Taking Notes – Don't try to write everything down. Your hand WILL fall off by the end of the first week. At first you will want to write down a lot, from what is on the lecture slides to every word that pours from the lecturer's mouth. The problem is, a lot of the time it's not actually relevant, and you end up with four or five pages of messy notes and a major hand cramp. Instead, try to listen to what is being said while following the presentation, and write down the main points. Use your coloured pens. Keep an eye out for things in the presentation that are formatted differently, as they will more than likely be important. I had one lecturer who would border an important slide with red, and nine times out of 10, that slide would be integral in answering an exam question. As a general rule, it is a good idea to copy dates, diagrams and equations, and to do so carefully. It will take a while for you to figure out what is important to write down, and what you can gloss over, but practice makes perfect.
Label Everything - Make sure you top every page with the date, the subject and the lecture title. If you have guest lecturers, make sure you write down their name too. There is nothing worse than going through pile of paper a week before exams, and having no idea what subject a particular page belonged to. I know we all mean to keep everything neat and tidy in first week, but by study week, things can be an absolute shambles, and making sure you can quickly find the right notes by a quick heading scan will make your life a lot easier in the long run.
For the Techies – Laptops are becoming a lot more popular in lectures, be it purely for note taking, or as part of an interactive online learning environment. However, lecture theatres are notoriously difficult to find power points in, so make sure that you either have a battery that will last the distance, or find a socket early on and stick to it. Make sure to put it on mute (Messenger chimes during a lecture fall into the same category as answering a mobile phone), have pen and paper handy just in case (you may be a wizard in paint, but it will take you half as long to draw and label a diagram by hand), and try not to whoop too loudly when you finally finish that game of Hearts with 4 suits.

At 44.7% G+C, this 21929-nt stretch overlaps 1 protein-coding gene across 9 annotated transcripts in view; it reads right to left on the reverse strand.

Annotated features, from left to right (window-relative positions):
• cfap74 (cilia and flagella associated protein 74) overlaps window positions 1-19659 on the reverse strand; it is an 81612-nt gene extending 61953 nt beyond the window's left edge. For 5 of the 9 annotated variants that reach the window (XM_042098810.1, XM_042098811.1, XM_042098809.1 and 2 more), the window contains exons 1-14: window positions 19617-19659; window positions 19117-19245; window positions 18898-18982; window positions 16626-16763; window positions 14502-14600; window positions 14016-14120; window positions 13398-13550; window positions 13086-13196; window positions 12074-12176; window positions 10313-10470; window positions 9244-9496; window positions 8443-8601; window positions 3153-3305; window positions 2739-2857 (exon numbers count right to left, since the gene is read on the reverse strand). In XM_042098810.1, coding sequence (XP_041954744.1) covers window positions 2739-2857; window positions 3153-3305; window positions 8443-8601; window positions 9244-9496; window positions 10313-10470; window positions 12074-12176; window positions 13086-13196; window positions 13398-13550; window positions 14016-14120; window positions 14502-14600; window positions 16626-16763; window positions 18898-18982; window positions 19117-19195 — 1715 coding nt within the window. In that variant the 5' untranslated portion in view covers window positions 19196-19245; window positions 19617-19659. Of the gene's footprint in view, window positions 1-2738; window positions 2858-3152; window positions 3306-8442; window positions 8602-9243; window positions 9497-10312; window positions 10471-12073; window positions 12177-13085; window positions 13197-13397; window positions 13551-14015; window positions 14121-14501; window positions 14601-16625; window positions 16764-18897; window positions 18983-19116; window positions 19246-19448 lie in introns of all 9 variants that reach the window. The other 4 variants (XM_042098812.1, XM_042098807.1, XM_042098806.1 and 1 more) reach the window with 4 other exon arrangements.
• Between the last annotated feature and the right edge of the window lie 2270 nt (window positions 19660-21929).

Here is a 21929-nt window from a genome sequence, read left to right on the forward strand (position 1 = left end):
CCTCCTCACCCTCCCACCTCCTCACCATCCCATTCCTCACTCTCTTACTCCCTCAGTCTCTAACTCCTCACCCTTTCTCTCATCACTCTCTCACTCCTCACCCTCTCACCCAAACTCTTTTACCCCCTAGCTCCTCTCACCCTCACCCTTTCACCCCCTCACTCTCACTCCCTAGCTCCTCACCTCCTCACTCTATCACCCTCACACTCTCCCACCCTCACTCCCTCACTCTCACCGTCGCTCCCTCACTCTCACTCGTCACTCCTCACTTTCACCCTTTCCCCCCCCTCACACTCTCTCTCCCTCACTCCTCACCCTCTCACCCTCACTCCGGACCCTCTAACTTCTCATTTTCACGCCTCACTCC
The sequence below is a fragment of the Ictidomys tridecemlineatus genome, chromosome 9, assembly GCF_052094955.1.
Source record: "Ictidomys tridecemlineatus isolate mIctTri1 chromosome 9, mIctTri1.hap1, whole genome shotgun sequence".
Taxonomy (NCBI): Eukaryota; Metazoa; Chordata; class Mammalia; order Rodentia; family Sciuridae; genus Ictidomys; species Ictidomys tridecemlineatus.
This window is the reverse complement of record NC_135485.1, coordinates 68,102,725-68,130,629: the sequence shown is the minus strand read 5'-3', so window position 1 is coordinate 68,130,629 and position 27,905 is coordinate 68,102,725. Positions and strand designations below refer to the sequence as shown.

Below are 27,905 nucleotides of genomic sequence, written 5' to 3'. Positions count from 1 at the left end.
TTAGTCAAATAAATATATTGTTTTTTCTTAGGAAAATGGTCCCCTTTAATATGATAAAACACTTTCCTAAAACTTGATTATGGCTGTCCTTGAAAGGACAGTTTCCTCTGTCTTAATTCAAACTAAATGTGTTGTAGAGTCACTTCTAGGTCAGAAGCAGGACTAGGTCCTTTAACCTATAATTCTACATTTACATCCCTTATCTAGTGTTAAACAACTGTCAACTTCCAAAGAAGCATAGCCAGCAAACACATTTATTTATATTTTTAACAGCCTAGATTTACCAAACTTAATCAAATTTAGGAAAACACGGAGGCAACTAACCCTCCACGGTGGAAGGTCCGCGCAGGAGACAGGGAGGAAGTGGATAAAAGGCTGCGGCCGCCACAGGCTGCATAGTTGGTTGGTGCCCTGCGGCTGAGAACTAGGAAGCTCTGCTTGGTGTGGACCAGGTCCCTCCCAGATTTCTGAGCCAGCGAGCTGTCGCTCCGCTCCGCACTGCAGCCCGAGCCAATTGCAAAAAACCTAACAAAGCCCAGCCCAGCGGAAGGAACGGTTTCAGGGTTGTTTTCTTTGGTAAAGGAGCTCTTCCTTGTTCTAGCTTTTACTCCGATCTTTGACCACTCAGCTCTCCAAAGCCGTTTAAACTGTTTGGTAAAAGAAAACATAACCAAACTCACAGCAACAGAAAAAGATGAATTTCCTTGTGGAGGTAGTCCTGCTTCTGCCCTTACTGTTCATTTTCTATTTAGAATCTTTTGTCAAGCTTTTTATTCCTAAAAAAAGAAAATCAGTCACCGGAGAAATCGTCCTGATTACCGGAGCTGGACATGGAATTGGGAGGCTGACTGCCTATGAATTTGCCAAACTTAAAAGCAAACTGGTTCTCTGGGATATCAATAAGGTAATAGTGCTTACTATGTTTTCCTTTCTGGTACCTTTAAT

Lecture vs. Tutorial – Lectures and tutes are not the same thing. One you are being spoken to by an expert, the other is a conversation between peers. Some lecturers will be fine with questions being asked during the class, especially if it is just clarification, and other students may even thank you for being the brave one to voice what everyone was confused about, but try to keep it short. Wasting 5 minutes on something trivial wastes everyone's time. Try to save most questions, opinions and personal experiences until after the lecture, when you can approach the lecturer one-on-one, or for tutorials, where discussions of the lecture content or anything even vaguely related to lecture content are actively encouraged.
A @ The Glamourous Grad Student has written some great advice pieces in the past for those just starting out at uni, my favourites being Etiquette tips for the charming college gal, More etiquette tips for the charming college gal, and
Grad Student Musings: Advice for the undergrads. She has fairly hit the nail on the head in my opinion, and is a great read to boot!
Have you got any advice for cute little JAFFYS for their first week of university lectures? How about funny O'Week stories? Perhaps we have all had too good a time, and have holey memories!
Oh, and my brother is now officially a uni student. Finally!
Signing off for an early night,